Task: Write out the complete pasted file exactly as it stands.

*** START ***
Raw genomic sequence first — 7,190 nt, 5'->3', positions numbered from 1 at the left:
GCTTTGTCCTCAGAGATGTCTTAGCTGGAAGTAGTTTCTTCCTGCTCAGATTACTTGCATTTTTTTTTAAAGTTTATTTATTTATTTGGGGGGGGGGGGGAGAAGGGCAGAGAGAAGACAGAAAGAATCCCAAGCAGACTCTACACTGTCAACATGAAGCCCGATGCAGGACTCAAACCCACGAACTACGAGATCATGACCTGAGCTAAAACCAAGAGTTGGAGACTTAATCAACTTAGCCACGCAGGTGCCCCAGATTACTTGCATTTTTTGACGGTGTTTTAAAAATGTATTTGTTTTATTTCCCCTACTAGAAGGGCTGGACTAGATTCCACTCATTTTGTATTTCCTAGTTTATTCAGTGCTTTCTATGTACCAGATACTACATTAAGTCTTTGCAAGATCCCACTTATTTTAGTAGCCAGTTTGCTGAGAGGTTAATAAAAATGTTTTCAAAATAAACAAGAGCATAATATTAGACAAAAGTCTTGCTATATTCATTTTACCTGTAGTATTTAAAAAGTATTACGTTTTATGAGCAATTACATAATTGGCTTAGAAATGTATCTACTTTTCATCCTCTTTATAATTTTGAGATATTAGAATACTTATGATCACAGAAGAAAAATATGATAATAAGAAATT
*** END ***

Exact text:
Raw genomic sequence first — 7,190 nt, 5'->3', positions numbered from 1 at the left:
GCTTTGTCCTCAGAGATGTCTTAGCTGGAAGTAGTTTCTTCCTGCTCAGATTACTTGCATTTTTTTTTAAAGTTTATTTATTTATTTGGGGGGGGGGGGGAGAAGGGCAGAGAGAAGACAGAAAGAATCCCAAGCAGACTCTACACTGTCAACATGAAGCCCGATGCAGGACTCAAACCCACGAACTACGAGATCATGACCTGAGCTAAAACCAAGAGTTGGAGACTTAATCAACTTAGCCACGCAGGTGCCCCAGATTACTTGCATTTTTTGACGGTGTTTTAAAAATGTATTTGTTTTATTTCCCCTACTAGAAGGGCTGGACTAGATTCCACTCATTTTGTATTTCCTAGTTTATTCAGTGCTTTCTATGTACCAGATACTACATTAAGTCTTTGCAAGATCCCACTTATTTTAGTAGCCAGTTTGCTGAGAGGTTAATAAAAATGTTTTCAAAATAAACAAGAGCATAATATTAGACAAAAGTCTTGCTATATTCATTTTACCTGTAGTATTTAAAAAGTATTACGTTTTATGAGCAATTACATAATTGGCTTAGAAATGTATCTACTTTTCATCCTCTTTATAATTTTGAGATATTAGAATACTTATGATCACAGAAGAAAAATATGATAATAAGAAATT